Tuesday, February 24, 2015

Wellendorf Blog #7

Ben Wellendorf
Composition 105

Moneyball
Michael Lewis
W.W. Norton & Company
286 Pages

“The pleasure of rooting for Goliath is that you can expect to win. The pleasure of rooting for David is that, while you don’t know what to expect, you stand at least a chance of being inspired.” (p. 76).


The reason I chose this quote was because what this quote is proving is that the Oakland Athletics aren’t always going to be the Goliath of the MLB.  They are a small market baseball team that doesn’t strive on buying the best, most expensive players, but for the baseball players that get on base for a small price.  It doesn’t matter how many home runs they have, or how many hits they have, it is how they get on base.  The A’s were the David team that became successful.  They inspired other MLB teams on how to buy their players, and created a whole new market.

The first half of the book Moneyball is very good, but very technical.  Instead of looking at a baseball players RBI’s (runs batted in), hits, home-runs, stolen bases, etc., they look at their on-base percentage and their slugging percentage.  I have played baseball since around first grade, and I still have no idea what slugging percentage is.  They took in a lot of different statistics from a person who was good in sabermetrics, and found players that most MLB teams were looking over.  One stat in the book was that they had a $44 million dollar salary, while the New York Yankees had over a $125 million dollar salary, which was the most in the MLB.  That stat is crazy to think about, because of the difference in teams in the same league.  Billy Beane, who is the mastermind behind this scheme, proves that the best players on the market aren’t your typical players getting huge contracts and hitting home runs all the time.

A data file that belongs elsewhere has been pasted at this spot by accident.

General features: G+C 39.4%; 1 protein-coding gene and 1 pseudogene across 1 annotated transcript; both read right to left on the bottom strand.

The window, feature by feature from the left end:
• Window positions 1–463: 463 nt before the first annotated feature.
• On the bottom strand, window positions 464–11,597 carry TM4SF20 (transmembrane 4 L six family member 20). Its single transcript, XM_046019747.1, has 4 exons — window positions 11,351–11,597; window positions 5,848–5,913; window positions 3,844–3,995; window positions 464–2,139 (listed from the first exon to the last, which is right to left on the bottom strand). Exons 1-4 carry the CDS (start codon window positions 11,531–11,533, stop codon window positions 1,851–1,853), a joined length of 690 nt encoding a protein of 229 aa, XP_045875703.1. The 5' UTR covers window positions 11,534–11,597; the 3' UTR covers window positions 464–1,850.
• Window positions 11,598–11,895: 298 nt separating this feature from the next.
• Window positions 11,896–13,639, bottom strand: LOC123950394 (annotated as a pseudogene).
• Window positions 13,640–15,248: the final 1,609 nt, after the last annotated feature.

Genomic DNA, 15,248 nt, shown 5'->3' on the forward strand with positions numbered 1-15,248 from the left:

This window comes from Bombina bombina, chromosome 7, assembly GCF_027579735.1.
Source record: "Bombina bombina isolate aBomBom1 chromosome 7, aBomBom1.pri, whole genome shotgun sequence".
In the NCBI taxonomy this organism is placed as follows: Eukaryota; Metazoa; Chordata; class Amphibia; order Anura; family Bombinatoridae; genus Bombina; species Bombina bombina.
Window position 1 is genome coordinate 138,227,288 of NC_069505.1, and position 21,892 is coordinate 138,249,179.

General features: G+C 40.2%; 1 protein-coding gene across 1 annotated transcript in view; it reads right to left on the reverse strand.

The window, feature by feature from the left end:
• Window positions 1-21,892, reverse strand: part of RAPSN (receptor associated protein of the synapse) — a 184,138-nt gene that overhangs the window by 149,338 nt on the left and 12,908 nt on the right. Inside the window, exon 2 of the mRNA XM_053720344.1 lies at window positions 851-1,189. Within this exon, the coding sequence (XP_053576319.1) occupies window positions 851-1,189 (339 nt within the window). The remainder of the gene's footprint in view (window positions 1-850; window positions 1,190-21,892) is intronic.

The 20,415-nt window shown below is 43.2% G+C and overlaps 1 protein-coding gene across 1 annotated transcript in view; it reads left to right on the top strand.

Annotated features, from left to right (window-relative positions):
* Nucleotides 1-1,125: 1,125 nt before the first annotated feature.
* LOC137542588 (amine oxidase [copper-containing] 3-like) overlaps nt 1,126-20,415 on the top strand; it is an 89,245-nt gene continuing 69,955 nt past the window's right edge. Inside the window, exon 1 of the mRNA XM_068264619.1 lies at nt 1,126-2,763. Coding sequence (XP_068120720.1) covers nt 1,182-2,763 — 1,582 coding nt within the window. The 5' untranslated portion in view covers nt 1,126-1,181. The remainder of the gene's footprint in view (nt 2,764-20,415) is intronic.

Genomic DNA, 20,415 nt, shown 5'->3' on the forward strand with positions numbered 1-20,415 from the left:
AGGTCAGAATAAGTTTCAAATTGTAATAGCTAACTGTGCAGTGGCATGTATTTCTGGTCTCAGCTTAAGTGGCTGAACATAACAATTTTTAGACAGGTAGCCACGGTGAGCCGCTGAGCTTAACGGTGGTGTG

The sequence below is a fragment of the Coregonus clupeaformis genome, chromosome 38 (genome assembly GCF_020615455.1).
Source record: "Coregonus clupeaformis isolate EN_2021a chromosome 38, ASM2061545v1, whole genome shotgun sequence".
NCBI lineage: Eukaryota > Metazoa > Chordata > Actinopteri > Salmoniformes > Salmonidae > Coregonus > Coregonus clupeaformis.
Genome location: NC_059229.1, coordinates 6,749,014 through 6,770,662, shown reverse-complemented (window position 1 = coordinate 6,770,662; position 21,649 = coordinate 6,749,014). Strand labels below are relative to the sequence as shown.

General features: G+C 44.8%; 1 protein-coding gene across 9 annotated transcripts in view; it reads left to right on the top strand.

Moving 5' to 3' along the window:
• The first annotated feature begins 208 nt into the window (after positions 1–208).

The first half of this book was really good, actually.  I haven’t seen the movie, but I have heard mixed reviews over it.  I definitely want to see the movie after I read this book, though.  It’s crazy to see how Billy Beane was able to come up with these stats and create a successful team.  A lot of the players that they have mentioned in this book are players I have actually heard about, but at the time, were nobodies.  It’s very interesting reading about those players, because I know now that they are successful, but at a time, they weren’t anything.  There are numerous themes in this book actually, which surprised me.  One of the biggest ones I felt was the David vs. Goliath theme.  That’s the reason I used that quote.  The A’s are huge outsiders in the MLB, but with all these new numbers that they are going through, maybe they will turn it around.  I’m excited to read the second half of this book and see how it turns out!  It is a very good book and makes me look at the game of baseball a whole different way.  

4 comments:

  1. Good job of including the quote in your summary.

    Needs more analysis than one paragraph.

    ReplyDelete
  2. Good job relating to the book. It makes it pretty easy to read when you and the writer can both relate. Good opening and closing. Way to go.

    ReplyDelete
  3. Proud of you and your usage of text to self connections. really makes it easy to write. Could have been more lengthier but all in all, great job Benjamin.

    ReplyDelete
  4. What is "sabermetrics"? You relate well to the book, so that obviously increases your enjoyment of it. Would a non-baseball player/fan like the book?

    ReplyDelete